9. And I went unto the angel, and said unto him, Give me the little book. And he said unto me, Take it, and eat it up; and it shall make thy belly bitter, but it shall be in thy mouth as sweet as hony.

10 And I took the little book out of the angel's hand, and ate it up; and it was in my mouth sweet as hony: and as soon as I had eaten it, my belly was bitter.

11 And he said unto me, Thou must prophefy again before many peoples; and nations, and tongues, and kings.

St.

St. John, in the conclusion of the last chapter, having touched upon the corruption of the western church, proceeds now to deliver some prophecies relating to this lamentable event. But before he enters upon this subject, he (and the church in him) is prepared for it by an august and consolatory vision. Another mighty angel came down from heaven, (ver. 1.) described fomewhat like the angel in the three last chapters of Daniel, and in the first chapter of the Revelation. He had in his band (ver. 2.) a little book, Betrapodior a little book or codicil different from the B.Ensor or book mentioned before: and it was open, that all men might freely read and consider it. It was indeed a codicil to the larger book, and properly. cometh under the fixth trumpet, to describe the state of the wel tern church after the description of the state of the eastern : and this is with good reason made a separate and distinct prophecy, on account of the importance of the matter, as well as for engaging the greater attention. He fet his right foot upon the sea, and bis left foot on the eartb, to show the extent of his power and commisfion: and when he bad cried aloud, (ver. 3.) feven thunders uttered their voices. St. John would have written down (ver. 4.) those things which tbe seven thunders uttered, but was forbidden to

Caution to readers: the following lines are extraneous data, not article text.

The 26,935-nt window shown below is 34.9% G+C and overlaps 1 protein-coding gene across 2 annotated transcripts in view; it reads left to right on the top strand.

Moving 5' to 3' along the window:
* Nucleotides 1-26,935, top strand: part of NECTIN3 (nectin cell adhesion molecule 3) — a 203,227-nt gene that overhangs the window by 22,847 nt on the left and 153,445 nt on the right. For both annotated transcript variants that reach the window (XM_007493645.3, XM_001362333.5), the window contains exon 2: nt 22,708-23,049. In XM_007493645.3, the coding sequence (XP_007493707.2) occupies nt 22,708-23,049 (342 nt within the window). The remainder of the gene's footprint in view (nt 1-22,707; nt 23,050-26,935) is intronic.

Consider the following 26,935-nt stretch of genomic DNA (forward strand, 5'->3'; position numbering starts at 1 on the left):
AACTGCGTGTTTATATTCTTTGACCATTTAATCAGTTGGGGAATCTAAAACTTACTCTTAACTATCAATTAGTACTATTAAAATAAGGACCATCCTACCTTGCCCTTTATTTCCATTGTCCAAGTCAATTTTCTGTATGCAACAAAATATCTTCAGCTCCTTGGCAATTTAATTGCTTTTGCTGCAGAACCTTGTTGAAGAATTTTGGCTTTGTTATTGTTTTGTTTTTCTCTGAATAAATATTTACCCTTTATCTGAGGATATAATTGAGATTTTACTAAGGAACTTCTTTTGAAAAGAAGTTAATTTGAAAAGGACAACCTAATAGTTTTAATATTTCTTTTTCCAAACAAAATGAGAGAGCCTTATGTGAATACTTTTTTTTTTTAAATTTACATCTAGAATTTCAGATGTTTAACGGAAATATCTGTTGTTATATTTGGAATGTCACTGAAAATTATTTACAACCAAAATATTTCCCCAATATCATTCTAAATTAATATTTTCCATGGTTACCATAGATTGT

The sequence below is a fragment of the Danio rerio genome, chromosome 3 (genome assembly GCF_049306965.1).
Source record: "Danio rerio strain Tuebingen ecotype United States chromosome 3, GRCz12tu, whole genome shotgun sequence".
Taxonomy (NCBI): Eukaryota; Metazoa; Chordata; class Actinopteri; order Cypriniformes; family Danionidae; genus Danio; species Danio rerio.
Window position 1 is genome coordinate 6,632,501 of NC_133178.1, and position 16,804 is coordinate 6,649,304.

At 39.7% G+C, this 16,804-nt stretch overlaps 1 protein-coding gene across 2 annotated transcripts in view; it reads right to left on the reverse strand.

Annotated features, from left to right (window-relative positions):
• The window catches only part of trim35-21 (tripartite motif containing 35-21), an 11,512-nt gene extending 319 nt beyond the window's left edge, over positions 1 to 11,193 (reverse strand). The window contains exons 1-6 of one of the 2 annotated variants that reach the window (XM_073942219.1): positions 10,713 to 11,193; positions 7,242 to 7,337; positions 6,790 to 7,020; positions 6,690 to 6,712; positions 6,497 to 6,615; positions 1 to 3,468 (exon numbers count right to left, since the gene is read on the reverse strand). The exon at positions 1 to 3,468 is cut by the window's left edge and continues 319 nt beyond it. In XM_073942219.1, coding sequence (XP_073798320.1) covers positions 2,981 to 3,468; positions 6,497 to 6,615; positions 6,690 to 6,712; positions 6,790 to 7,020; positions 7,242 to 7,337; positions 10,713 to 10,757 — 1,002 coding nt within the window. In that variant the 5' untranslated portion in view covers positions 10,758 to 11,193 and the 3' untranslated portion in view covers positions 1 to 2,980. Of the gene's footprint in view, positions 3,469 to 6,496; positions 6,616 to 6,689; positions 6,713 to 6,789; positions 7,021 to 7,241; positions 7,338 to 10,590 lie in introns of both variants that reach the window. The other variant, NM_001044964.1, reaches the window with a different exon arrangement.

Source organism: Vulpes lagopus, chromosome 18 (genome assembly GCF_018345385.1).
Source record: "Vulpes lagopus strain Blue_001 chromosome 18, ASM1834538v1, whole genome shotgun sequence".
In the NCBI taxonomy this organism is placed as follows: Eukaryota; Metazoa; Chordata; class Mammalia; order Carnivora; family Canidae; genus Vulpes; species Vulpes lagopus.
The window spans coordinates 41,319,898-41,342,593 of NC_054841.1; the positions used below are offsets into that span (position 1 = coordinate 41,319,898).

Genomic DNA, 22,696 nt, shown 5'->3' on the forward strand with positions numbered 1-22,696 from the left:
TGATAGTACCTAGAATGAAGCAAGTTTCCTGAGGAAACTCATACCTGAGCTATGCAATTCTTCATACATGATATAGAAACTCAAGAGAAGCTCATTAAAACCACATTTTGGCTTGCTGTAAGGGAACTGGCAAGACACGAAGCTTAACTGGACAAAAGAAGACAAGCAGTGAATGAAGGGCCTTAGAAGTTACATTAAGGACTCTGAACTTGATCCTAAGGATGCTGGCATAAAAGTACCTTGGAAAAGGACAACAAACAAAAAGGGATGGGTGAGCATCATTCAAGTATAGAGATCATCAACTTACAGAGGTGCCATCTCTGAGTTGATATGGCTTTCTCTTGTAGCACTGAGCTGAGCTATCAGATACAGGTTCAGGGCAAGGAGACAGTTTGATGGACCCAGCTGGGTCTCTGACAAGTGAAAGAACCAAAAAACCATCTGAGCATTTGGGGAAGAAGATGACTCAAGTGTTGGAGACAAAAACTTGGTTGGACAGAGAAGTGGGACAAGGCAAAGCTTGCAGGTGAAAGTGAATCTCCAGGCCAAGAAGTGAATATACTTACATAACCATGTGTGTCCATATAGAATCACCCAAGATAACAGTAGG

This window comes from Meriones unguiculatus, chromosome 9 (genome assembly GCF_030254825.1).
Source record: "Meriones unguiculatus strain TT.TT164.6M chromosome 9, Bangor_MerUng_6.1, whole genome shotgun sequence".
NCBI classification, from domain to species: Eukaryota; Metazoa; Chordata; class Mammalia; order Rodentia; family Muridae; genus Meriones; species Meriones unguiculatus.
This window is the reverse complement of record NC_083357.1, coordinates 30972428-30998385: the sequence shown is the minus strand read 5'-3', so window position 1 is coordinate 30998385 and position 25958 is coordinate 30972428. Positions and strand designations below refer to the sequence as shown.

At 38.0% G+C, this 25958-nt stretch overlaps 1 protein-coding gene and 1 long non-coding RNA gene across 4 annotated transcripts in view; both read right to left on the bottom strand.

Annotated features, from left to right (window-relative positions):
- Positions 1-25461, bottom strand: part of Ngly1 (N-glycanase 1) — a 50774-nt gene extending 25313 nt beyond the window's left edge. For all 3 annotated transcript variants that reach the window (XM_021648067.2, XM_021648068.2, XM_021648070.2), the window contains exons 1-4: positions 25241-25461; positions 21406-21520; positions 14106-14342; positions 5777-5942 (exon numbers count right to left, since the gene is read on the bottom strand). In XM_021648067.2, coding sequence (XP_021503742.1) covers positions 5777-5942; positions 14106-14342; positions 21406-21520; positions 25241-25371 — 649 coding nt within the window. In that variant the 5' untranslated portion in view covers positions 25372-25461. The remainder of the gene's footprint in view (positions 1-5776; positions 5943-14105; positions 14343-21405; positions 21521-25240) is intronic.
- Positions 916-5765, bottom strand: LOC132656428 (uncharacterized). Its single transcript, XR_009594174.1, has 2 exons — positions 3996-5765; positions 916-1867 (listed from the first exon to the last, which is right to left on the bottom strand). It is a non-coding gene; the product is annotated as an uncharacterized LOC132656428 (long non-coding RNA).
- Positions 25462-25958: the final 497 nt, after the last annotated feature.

do

do it. As we know not the subjects of the seven thunders, so neither can we know the reasons for suppressing them: but it may be conceived, that some things might be proper to be revealed to the apostle, and yet not to be communicated to the church. By these seven thunders, (6) Vitringa understands the seven great croisades or expeditions of the western Christians for the conquest of the holy land, and Daubuz the seven kingdoms which received and established the protestant reformation by law. But doth it not. favor rather of vanity and presumption than of knowlege and wisdom, to pretend to conjecture what they are, when the Holy Spirit hath purpofely concealed them? Then the angel (ver., 5, 6, 7.) lifted up his hand to heaven, like the, angel in Daniel, (XII. 7.) and fware by bim that liveth for ever and ever, the great creator of all things, órı xerros 2x 1521 Ti, that the time fhall not be yet, but it shall be in the days of the seventh trumpet, that the mystery of God skall be finished, and the glorious state of his church be

perfected, agreeably to the good things which he hath promised, as sunpysuci, to his servants the prophets. This is said for the consolation of Christians, that tho' the little book describes the

calamities

(6) Vitring, in locum. p. 431. Daubuz. p. 469,
Voi. III.